Laura Hudson, Wired:
Coulton’s willingness to speak up and enlist the support of his online audience also prompted other artists to come forward, claiming that their song arrangements had been lifted wholesale by Glee for songs aired on the show and sold for profit on iTunes.
It’s a shame that the producers of a show so known for promoting goodwill and underdog victory have repeatedly, blatantly ripped off independent musicians wholesale, with unreasonably cold hostility and implicit public denial.
Fans of Glee should be disgusted at how the show is actually produced, and the entire cast, crew, and production staff of Glee should be ashamed that their work is now tarnished with such low-class, unnecessary, willful theft.
If you work on Glee and have any dignity whatsoever, there are only two classy moves you can make in response: push the right people to get this fixed, or quit.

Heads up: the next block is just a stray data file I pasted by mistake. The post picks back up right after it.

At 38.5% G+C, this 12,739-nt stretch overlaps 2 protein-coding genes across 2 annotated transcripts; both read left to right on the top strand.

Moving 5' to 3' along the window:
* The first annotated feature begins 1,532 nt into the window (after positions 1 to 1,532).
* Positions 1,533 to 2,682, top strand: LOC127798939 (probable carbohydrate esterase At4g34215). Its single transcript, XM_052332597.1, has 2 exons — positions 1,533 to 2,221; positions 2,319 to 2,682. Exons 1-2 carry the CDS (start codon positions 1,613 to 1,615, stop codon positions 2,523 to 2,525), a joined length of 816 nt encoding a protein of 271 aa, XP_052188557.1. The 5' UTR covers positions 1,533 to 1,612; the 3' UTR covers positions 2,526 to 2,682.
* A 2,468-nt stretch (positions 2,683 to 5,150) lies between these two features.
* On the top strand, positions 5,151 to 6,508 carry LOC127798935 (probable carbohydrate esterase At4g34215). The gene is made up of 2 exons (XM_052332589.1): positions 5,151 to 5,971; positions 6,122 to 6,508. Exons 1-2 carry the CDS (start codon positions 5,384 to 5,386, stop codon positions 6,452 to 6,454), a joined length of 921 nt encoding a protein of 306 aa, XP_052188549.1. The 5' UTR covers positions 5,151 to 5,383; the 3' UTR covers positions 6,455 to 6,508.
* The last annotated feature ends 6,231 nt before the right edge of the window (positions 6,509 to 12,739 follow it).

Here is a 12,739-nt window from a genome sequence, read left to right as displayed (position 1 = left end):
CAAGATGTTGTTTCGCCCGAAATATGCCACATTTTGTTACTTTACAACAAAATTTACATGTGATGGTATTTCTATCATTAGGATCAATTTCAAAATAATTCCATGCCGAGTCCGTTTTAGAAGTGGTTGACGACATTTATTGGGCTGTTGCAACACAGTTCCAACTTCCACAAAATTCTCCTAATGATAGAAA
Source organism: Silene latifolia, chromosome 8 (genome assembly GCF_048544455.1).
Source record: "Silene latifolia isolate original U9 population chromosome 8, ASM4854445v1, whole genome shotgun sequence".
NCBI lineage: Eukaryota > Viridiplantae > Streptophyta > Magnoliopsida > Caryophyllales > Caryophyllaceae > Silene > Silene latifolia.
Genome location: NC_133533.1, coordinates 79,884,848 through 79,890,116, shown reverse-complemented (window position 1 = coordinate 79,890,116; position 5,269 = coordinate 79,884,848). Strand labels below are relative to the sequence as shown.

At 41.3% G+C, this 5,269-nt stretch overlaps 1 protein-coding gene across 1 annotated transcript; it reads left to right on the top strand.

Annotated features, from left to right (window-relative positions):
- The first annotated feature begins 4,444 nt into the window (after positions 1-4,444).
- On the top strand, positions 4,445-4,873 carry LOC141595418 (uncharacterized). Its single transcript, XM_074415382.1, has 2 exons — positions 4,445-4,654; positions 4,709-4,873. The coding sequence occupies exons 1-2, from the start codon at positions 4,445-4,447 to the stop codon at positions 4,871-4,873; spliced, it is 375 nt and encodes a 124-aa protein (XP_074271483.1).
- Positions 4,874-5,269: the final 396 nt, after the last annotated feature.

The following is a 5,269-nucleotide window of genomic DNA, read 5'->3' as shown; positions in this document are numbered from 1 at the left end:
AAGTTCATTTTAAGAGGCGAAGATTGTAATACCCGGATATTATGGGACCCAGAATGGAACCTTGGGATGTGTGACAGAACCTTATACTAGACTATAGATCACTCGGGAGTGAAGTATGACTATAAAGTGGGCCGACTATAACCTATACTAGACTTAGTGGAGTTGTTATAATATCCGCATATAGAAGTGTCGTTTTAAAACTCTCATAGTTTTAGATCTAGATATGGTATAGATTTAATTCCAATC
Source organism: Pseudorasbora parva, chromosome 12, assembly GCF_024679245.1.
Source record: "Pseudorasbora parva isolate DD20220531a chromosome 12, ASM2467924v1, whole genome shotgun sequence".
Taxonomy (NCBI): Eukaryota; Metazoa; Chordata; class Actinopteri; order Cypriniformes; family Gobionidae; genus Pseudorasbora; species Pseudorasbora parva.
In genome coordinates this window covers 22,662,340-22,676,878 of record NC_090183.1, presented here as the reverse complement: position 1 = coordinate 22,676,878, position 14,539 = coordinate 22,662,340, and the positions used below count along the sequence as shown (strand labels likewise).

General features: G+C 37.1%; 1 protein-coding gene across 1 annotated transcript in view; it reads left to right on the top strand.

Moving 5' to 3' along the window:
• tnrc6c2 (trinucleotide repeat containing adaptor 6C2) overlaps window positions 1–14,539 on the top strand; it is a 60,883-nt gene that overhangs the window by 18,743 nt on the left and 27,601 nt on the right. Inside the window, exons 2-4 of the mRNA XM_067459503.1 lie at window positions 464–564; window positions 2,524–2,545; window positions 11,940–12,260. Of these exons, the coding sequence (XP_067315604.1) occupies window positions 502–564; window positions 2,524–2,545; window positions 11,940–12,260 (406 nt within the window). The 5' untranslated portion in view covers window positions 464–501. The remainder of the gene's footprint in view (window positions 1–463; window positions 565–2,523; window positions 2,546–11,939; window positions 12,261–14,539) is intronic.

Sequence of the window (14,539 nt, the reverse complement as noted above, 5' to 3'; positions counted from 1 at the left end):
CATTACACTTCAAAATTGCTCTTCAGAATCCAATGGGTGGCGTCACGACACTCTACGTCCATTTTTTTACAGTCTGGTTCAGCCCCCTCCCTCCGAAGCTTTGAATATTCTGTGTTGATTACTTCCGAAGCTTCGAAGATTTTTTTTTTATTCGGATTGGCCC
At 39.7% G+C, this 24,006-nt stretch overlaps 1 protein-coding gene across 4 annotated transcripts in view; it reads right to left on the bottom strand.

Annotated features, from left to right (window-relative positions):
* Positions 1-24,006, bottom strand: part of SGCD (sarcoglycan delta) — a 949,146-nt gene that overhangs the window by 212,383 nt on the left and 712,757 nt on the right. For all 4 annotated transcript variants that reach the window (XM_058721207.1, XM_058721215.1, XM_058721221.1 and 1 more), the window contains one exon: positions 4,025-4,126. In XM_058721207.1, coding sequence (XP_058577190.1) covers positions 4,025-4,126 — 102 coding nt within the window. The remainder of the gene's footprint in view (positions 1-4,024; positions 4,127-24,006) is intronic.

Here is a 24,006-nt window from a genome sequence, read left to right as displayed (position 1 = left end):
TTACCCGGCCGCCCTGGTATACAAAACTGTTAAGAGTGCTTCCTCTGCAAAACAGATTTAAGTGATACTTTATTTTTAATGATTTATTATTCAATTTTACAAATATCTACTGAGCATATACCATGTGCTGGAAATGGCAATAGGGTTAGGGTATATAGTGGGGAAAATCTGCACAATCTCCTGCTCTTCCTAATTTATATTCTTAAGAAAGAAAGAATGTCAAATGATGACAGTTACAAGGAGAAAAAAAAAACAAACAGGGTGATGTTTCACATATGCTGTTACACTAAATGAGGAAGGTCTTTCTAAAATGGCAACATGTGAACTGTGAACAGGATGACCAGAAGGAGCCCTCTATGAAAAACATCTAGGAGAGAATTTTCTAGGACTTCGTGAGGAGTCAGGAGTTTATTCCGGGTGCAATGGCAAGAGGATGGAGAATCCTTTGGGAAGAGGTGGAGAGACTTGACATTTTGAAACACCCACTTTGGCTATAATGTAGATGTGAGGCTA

But given that this appears to be a repeated pattern by the show, I’m not holding my breath that anything will happen. It’s apparently made by classless, spineless assholes.
From the outside, I and many others have chosen to buy Coulton’s re-released original on iTunes in support:
It’s a cover of Glee’s cover of my cover of Sir Mix-a-Lot’s song, which is to say it’s EXACTLY THE SAME as my original version. I’m releasing this under the same Harry Fox license I used for the 2005 release, so Mix will get all the royalties due to him. I’ll donate the proceeds from all sales that happen between now and the end of February to two charities: The VH1 Save the Music Foundation, and The It Gets Better Project.
If you’re new to his work and are looking for a good entry point, I’m a big fan of his 2009 live album as well, which includes the live version of his Baby Got Back arrangement and many of his hits.